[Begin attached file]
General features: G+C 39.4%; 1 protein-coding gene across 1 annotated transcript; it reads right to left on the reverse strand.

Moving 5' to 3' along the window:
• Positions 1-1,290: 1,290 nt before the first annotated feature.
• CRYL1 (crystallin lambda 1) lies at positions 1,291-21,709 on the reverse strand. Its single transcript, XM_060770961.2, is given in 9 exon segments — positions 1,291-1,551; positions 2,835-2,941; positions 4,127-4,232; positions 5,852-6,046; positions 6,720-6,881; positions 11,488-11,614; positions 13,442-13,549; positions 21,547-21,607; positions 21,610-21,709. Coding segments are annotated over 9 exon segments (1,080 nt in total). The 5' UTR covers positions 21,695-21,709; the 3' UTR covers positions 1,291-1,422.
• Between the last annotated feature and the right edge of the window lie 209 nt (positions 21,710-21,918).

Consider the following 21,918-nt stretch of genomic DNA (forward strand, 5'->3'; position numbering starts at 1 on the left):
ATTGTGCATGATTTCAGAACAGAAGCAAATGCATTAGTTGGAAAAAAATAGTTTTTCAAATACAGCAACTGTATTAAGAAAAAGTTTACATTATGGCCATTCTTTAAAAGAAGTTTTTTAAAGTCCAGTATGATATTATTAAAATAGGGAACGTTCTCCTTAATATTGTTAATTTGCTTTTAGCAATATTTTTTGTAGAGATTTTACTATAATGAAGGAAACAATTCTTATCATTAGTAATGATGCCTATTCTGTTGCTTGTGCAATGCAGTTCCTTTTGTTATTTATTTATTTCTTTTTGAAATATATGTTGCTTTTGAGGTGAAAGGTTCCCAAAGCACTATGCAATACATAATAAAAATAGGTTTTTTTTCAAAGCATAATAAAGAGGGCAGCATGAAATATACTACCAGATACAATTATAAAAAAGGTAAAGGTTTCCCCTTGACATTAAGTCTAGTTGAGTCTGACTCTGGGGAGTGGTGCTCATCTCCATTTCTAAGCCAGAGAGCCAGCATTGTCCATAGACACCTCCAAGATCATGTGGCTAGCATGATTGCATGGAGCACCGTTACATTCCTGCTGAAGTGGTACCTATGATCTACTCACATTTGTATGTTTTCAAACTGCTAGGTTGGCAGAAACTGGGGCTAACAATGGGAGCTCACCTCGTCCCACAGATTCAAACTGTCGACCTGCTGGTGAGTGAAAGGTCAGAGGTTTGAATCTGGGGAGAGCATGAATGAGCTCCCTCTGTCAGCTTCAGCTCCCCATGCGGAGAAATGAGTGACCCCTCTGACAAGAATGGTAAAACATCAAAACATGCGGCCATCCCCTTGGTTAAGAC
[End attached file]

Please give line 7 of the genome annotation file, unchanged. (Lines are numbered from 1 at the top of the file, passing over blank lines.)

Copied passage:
ATTGTGCATGATTTCAGAACAGAAGCAAATGCATTAGTTGGAAAAAAATAGTTTTTCAAATACAGCAACTGTATTAAGAAAAAGTTTACATTATGGCCATTCTTTAAAAGAAGTTTTTTAAAGTCCAGTATGATATTATTAAAATAGGGAACGTTCTCCTTAATATTGTTAATTTGCTTTTAGCAATATTTTTTGTAGAGATTTTACTATAATGAAGGAAACAATTCTTATCATTAGTAATGATGCCTATTCTGTTGCTTGTGCAATGCAGTTCCTTTTGTTATTTATTTATTTCTTTTTGAAATATATGTTGCTTTTGAGGTGAAAGGTTCCCAAAGCACTATGCAATACATAATAAAAATAGGTTTTTTTTCAAAGCATAATAAAGAGGGCAGCATGAAATATACTACCAGATACAATTATAAAAAAGGTAAAGGTTTCCCCTTGACATTAAGTCTAGTTGAGTCTGACTCTGGGGAGTGGTGCTCATCTCCATTTCTAAGCCAGAGAGCCAGCATTGTCCATAGACACCTCCAAGATCATGTGGCTAGCATGATTGCATGGAGCACCGTTACATTCCTGCTGAAGTGGTACCTATGATCTACTCACATTTGTATGTTTTCAAACTGCTAGGTTGGCAGAAACTGGGGCTAACAATGGGAGCTCACCTCGTCCCACAGATTCAAACTGTCGACCTGCTGGTGAGTGAAAGGTCAGAGGTTTGAATCTGGGGAGAGCATGAATGAGCTCCCTCTGTCAGCTTCAGCTCCCCATGCGGAGAAATGAGTGACCCCTCTGACAAGAATGGTAAAACATCAAAACATGCGGCCATCCCCTTGGTTAAGAC